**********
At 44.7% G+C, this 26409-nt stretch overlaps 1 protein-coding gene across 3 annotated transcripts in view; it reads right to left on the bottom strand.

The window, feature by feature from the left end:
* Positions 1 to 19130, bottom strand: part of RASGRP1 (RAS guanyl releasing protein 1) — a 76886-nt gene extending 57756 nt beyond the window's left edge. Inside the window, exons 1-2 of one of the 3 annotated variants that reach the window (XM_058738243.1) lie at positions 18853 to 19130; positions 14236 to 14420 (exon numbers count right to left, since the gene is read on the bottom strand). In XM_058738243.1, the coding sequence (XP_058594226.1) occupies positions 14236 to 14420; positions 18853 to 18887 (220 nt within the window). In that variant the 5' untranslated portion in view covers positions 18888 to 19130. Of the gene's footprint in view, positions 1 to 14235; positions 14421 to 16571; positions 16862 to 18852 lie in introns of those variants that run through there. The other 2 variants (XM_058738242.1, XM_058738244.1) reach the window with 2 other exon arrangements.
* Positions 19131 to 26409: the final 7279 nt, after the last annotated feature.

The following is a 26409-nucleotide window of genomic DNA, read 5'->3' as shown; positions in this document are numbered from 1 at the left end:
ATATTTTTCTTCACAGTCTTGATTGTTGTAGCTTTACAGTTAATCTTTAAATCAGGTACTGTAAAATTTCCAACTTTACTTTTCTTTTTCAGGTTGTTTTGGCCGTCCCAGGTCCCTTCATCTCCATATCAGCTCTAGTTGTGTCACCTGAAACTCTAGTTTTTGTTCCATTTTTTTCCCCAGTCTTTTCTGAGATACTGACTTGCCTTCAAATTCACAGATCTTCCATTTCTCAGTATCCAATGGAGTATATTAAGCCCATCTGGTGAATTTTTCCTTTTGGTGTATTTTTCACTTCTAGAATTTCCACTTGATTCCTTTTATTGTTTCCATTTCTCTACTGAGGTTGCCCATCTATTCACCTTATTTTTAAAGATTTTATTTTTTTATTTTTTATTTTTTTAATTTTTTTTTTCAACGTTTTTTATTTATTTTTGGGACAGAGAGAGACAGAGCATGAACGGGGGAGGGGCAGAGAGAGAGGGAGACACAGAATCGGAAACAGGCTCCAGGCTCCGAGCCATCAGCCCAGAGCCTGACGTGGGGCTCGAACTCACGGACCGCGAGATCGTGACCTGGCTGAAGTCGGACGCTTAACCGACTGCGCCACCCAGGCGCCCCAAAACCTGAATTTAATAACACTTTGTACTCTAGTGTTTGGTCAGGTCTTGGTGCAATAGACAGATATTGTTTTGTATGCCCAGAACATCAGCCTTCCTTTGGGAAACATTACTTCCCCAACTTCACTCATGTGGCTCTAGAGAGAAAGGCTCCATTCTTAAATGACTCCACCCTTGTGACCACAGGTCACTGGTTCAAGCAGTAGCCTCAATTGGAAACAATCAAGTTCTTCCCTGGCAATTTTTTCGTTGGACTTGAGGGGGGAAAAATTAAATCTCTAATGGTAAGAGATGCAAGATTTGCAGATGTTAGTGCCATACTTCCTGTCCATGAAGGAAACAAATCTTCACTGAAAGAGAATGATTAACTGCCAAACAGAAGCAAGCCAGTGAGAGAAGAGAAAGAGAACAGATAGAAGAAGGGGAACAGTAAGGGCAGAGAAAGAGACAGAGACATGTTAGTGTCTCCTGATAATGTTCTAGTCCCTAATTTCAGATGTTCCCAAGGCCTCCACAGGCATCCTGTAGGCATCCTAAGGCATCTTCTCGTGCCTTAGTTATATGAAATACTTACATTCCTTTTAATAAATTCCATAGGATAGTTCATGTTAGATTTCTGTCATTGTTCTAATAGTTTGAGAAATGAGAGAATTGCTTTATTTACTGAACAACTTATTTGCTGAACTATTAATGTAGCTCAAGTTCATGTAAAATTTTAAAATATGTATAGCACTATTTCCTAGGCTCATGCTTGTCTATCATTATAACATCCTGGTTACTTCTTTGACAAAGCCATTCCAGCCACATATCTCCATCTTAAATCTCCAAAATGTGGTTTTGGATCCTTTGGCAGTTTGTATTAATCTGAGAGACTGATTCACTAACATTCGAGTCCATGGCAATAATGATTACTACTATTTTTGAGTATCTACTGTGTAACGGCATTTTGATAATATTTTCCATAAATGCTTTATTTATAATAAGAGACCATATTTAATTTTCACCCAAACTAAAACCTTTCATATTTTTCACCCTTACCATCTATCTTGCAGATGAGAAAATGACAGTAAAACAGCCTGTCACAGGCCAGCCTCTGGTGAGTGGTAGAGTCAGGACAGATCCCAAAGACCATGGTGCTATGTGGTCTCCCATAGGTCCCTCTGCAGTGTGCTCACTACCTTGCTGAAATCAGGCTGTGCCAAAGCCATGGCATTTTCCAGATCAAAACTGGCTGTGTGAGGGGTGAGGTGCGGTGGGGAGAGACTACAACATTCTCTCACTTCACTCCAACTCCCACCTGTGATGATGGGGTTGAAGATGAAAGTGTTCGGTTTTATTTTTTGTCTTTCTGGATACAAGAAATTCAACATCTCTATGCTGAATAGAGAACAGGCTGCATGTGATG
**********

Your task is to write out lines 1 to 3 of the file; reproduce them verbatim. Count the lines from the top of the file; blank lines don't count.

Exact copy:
At 44.7% G+C, this 26409-nt stretch overlaps 1 protein-coding gene across 3 annotated transcripts in view; it reads right to left on the bottom strand.

The window, feature by feature from the left end:
* Positions 1 to 19130, bottom strand: part of RASGRP1 (RAS guanyl releasing protein 1) — a 76886-nt gene extending 57756 nt beyond the window's left edge. Inside the window, exons 1-2 of one of the 3 annotated variants that reach the window (XM_058738243.1) lie at positions 18853 to 19130; positions 14236 to 14420 (exon numbers count right to left, since the gene is read on the bottom strand). In XM_058738243.1, the coding sequence (XP_058594226.1) occupies positions 14236 to 14420; positions 18853 to 18887 (220 nt within the window). In that variant the 5' untranslated portion in view covers positions 18888 to 19130. Of the gene's footprint in view, positions 1 to 14235; positions 14421 to 16571; positions 16862 to 18852 lie in introns of those variants that run through there. The other 2 variants (XM_058738242.1, XM_058738244.1) reach the window with 2 other exon arrangements.